I'm just curious to know why, years after the release of Twitter, it still has a 140 character limit? What's the purpose of this? Certainly even with billions of tweets a day it wouldn't cost that much to up that limit to 2,000 characters. Twitter has millions of dollars of ad-revenue and their decision to limit the expression of their users hardly seems like it is worth the compromise.

What other online services limit the expression of their users? And, what kind of users would seek out such a debilitating limitation?

I was recently considering making a social dating site, something like a OkCupid -- would a 140 character profile be desirable? Has there ever been a successful non-Twitter analog to this? Perhaps an ancient childhood game where kids had to formulate paragraphs with no more than 1.5 sentences?

Could someone help me understand Twitter?


2 Answers 2


The reason is so that when tweets were sent via SMS, messages wouldn't be split. SMS messages are 160 characters and they wanted to leave 20 characters for the username.


Constraints often produce better results -- giving someone "unlimited" words to express themselves mostly results in a lot of noise.


I don't think Twitter was smart enough to realize this when they set out, Fogest's SMS answer is the technically correct one. But they stumbled on the theory of constraints and it works. There are way too many words in the world, so forcing people to choose wisely before speaking rather than blathering along indefinitely (as I am doing now) results in.. better communication.

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    One might liken tweets to the art of haiku and tanka -- poems with only a short description of the scenery, leaving the rest to the reader's imagination. However, for a social dating site in the question, forcing everybody to talk in poetry might not be the best idea.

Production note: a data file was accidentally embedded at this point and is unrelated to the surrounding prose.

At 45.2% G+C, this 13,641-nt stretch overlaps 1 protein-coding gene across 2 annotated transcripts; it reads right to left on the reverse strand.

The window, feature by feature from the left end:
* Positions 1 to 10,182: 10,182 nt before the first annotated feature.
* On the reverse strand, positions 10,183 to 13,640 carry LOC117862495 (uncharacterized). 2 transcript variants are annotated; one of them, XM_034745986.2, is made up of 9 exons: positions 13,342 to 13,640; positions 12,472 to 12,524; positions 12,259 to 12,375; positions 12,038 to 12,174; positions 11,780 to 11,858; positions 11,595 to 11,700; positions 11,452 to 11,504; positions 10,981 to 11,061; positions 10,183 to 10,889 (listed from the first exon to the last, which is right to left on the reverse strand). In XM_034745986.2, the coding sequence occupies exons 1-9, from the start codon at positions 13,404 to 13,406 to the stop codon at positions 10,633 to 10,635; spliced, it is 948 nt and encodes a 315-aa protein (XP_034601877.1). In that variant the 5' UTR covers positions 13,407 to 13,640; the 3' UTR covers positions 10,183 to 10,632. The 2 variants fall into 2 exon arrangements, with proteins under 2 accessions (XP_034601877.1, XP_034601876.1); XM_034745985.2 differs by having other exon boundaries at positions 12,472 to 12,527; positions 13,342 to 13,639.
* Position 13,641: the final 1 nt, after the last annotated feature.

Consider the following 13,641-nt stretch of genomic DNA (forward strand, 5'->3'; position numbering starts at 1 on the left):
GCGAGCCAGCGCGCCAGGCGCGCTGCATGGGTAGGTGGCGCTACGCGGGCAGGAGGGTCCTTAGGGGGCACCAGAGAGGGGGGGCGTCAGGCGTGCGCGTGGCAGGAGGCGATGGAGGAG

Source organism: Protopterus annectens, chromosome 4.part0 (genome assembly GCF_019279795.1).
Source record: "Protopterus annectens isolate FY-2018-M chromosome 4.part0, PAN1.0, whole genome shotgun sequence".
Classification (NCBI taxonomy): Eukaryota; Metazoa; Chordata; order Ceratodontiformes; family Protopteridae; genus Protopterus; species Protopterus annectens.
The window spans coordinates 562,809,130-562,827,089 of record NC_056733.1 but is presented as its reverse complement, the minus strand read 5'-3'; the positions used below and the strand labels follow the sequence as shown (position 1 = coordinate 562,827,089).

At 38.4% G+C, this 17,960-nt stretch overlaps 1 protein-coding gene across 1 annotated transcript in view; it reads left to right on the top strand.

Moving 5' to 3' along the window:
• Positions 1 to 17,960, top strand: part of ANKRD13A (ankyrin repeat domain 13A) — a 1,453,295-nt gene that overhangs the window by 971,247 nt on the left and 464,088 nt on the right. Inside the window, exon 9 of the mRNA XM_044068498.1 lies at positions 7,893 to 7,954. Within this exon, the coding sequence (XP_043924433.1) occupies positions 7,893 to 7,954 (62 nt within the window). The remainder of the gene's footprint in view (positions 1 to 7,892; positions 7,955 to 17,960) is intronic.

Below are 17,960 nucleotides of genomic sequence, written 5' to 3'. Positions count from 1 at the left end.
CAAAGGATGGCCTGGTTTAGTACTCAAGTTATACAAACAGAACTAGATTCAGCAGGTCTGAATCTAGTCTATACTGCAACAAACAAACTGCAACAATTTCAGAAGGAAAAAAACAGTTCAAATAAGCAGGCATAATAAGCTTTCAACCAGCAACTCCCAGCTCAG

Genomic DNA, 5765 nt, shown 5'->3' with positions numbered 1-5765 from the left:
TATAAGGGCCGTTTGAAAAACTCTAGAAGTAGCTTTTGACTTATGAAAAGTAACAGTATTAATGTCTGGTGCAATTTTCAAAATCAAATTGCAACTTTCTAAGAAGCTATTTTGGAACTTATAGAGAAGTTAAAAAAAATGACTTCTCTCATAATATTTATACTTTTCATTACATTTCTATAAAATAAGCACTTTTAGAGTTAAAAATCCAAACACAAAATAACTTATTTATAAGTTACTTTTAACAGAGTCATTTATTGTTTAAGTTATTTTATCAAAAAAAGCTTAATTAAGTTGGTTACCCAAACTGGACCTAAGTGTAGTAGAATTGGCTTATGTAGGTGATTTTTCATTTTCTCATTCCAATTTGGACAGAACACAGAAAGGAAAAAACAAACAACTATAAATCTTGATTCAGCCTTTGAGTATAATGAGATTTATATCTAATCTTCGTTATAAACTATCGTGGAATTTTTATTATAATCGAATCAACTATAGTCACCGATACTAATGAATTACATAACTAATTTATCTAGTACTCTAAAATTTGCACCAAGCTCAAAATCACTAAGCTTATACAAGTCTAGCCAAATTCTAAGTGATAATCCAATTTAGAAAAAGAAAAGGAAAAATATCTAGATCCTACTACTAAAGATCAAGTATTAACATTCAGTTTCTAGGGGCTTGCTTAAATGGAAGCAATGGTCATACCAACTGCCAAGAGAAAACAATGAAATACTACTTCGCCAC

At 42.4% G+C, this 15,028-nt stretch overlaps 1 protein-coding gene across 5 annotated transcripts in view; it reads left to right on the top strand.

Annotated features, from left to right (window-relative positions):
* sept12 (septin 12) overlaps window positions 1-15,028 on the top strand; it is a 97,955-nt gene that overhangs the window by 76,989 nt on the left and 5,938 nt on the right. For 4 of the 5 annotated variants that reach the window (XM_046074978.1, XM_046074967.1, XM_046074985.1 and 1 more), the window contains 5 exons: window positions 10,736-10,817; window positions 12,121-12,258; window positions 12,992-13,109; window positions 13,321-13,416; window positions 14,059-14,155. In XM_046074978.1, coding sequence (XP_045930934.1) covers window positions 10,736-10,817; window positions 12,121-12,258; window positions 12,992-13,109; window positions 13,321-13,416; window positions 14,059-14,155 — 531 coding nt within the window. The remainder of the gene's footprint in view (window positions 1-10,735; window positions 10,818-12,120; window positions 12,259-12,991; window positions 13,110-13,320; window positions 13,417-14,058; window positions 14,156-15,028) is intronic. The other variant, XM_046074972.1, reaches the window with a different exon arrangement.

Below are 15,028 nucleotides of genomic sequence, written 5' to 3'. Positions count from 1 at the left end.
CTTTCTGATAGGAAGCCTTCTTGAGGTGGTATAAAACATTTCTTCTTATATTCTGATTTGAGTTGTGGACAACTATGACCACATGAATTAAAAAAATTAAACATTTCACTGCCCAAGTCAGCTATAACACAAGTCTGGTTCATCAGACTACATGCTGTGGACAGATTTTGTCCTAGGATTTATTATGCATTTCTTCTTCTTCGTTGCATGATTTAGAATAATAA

– Asahiko
    Aug 7, 2013 at 19:49
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    So now, instead of carefully thought out paragraphs, we have 200 million people making sound bites. Aug 8, 2013 at 22:58
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    @RobertHarvey 200 million people communicating about their lives, world news, cultural trends, marketing, etc. The signal to noise ratio depends on your interest. Also, Jeff, nice touch of self deprecation/humility (re: blathering)
    – Brenden
    Nov 7, 2013 at 23:16
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    @Brenden: Not impressed. As Eric Lippert once said, "When I have something substantial to say that can be said in less that 140 characters, then I'll post a Tweet." Nov 7, 2013 at 23:21
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    So what you're saying is "To make people think about what they tweet more, for improved communication."?
    – McKay
    Dec 2, 2013 at 21:47

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